- By Jason Dougas Lewis
- In Athlete's Corner
Distance training is great for health benefits, but mixing in sprint training can lead to better results and better fitness levels.
Article originally published by The ATLX Channel. www.atlxtv.com
By Jason Lewis
Professional-level cyclists are some of the fittest people on the planet, as they’ve used the bicycle to push their bodies beyond the limit. At the highest levels, these athletes have conditioned themselves on the track, on the road and in the weight room. Anybody who incorporates cycling into their workout regimen would be wise to take some pointers from these experts.
Cyclist Jamie Staff, who has won numerous world championships in the sport, is the High Performance Director of Sprint Programs for USA Cycling, where he has his athletes on the track five to six days a week for intense training. Just like in track and field, where 100-meter sprinters have a drastically different training regimen than distance runners, in cycling, Staff has fine-tuned the training to allow the cyclist to produce as much power as possible over a short distance. Athletes that train under Staff ride as hard and as fast as they can for short “efforts.”
“Each effort is only about seven to eight seconds, which doesn’t sound like much. If you add up the amount of seconds, you really haven’t done much at the end of the day in terms of time,” Staff says as he laughs. “But the main difference between sprinting and endurance is that when sprinting, it is 100-percent intensity, 100-percent effort. It is as hard as you can go for that effort, whereas with endurance riders, you’re riding at 30 percent, 50 percent of your capacity over a long period of time. Sprinting is the exact opposite, because you give everything that you’ve got.”
This type of training, just like with a sprinter in track and field, will develop muscle mass and strength, which is needed to propel the bicycle down the track at speeds of nearly 50 miles per hour. The workouts are similar to high-intensity interval training, where an athlete works hard for a short burst, followed by a rest period to recover long enough to perform the exercise again.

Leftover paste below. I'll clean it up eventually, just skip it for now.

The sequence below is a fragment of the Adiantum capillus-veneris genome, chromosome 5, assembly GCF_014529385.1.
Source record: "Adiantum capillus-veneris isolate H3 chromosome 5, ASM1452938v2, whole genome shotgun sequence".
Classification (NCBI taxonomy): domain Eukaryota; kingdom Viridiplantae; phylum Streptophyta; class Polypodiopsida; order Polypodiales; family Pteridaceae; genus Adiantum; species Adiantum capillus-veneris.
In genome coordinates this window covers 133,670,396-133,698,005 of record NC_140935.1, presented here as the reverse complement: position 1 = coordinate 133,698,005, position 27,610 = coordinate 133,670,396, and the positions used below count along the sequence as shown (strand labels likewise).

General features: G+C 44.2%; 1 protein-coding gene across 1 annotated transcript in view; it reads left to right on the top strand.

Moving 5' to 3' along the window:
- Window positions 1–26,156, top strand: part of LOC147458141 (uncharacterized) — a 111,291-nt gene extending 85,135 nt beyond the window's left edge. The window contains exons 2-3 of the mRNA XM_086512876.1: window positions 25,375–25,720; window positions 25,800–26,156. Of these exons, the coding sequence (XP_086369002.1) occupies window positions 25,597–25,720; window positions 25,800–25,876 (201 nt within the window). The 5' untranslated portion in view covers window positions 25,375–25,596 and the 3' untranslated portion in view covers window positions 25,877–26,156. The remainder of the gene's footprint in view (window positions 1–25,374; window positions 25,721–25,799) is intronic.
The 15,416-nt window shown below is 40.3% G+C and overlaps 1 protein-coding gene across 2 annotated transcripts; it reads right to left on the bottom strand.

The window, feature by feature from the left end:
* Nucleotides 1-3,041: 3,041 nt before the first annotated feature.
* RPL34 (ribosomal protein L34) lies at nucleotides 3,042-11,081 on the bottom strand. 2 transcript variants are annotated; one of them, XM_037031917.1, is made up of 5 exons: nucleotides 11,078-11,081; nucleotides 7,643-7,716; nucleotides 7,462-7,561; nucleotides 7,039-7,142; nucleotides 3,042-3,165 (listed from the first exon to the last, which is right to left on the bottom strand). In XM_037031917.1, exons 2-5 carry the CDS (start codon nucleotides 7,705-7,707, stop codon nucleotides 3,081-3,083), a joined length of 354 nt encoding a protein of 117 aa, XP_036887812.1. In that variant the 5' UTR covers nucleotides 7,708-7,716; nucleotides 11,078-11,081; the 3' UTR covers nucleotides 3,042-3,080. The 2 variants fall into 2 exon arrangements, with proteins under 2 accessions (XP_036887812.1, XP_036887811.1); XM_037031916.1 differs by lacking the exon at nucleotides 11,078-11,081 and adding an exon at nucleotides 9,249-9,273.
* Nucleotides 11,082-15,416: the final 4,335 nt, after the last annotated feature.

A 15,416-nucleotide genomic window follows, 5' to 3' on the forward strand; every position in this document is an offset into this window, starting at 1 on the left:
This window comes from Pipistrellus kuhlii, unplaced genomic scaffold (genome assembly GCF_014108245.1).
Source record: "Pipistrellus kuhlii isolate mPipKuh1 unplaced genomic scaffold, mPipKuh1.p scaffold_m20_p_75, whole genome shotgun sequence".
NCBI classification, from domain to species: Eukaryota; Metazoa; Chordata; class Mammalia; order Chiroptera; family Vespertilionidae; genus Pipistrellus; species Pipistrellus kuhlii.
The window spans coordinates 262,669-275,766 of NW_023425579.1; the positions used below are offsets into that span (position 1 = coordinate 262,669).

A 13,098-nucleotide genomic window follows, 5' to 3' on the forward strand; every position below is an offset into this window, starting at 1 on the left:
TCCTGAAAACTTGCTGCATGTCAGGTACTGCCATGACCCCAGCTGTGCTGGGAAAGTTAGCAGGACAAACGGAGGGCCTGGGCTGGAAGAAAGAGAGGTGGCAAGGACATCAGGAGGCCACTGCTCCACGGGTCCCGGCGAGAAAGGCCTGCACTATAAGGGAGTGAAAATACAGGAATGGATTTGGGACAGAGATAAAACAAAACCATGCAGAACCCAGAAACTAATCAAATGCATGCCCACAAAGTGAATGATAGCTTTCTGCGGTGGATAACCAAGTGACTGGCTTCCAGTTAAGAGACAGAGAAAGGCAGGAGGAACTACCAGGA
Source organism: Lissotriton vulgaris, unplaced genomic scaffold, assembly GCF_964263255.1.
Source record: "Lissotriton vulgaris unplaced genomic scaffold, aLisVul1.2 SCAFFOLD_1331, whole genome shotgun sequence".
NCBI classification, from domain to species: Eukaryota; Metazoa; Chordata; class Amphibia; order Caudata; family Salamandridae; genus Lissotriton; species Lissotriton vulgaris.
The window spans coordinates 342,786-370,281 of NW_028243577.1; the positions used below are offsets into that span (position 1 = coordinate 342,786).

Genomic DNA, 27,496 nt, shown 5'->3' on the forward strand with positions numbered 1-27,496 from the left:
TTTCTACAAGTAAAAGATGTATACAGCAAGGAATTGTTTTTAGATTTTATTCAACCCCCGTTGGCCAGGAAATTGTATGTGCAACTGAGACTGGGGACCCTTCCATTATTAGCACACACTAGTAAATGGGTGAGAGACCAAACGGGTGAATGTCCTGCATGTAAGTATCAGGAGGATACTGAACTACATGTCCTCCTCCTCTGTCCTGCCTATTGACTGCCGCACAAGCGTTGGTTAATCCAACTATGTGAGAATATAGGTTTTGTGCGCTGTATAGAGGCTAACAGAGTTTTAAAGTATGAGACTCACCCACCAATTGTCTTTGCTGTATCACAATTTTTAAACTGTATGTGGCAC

“For sprinting, the intensity is always 100 percent,” Staff said. “You never go out and do an 80-percent sprint. You always go as hard and as fast as you can, whereas in endurance, you go out for four hours at 70 percent. You’re then training a different energy source.”
Not all of the training is done on the track, as these athletes have to hit the weight room to develop explosive power, especially in their legs and core muscles. That means many squats, deadlifts, lunges and Olympic lifts, such as the power clean. They lift heavy, at times, and other times they lighten the load to move the weight as quickly as possible.
Chang Lee, who serves as a performance specialist for Athletes’ Performance Institute, has trained Olympic sprint cyclists and has them ￼in the weight room up to four times a week.
“If you do any type of resistance work, the lower body and core will be stronger, and they will have an easier time riding,” Lee said. “Even for anybody who is not a competitive rider, that is definitely going to help them.”
Outside of the heavy lifting for the legs, Lee has his athletes hit their core muscles hard to help them stabilize their body. He uses various plank exercises to do this.
“With the core, we call it pillar strength, which is stabilizing,” Lee said. “Not just in the midsection or the trunk, but in the hips and shoulder joints, as well. Any time a rider tries to generate power out of their legs, each joint has to connect properly to maximize effort of peak power without losing power. We call it kinetic linking.”
The top cyclists in the world are using these training methods to excel at their sport, and the everyday person who is simply looking to get into great shape can use the same principles. Staff performs distance riding at times, but he prefers the sprints.
“Going out and doing three hours on flat ground…that would be pretty boring,” Staff said. Sprints just makes the workout more interesting. “I go out with my music on, and I kind of hold a certain pace for one song, and then I’d ramp it up for the next song to get my heart rate up.”
When Staff picks up the pace, as his heart rate goes up, his body burns more calories. He also does hill training, where a cyclist can ride up the hill at a fast pace, then coast down and repeat.
For anybody who uses cycling as a means of working out, picking up the pace to all-out sprinting can lead to some great results.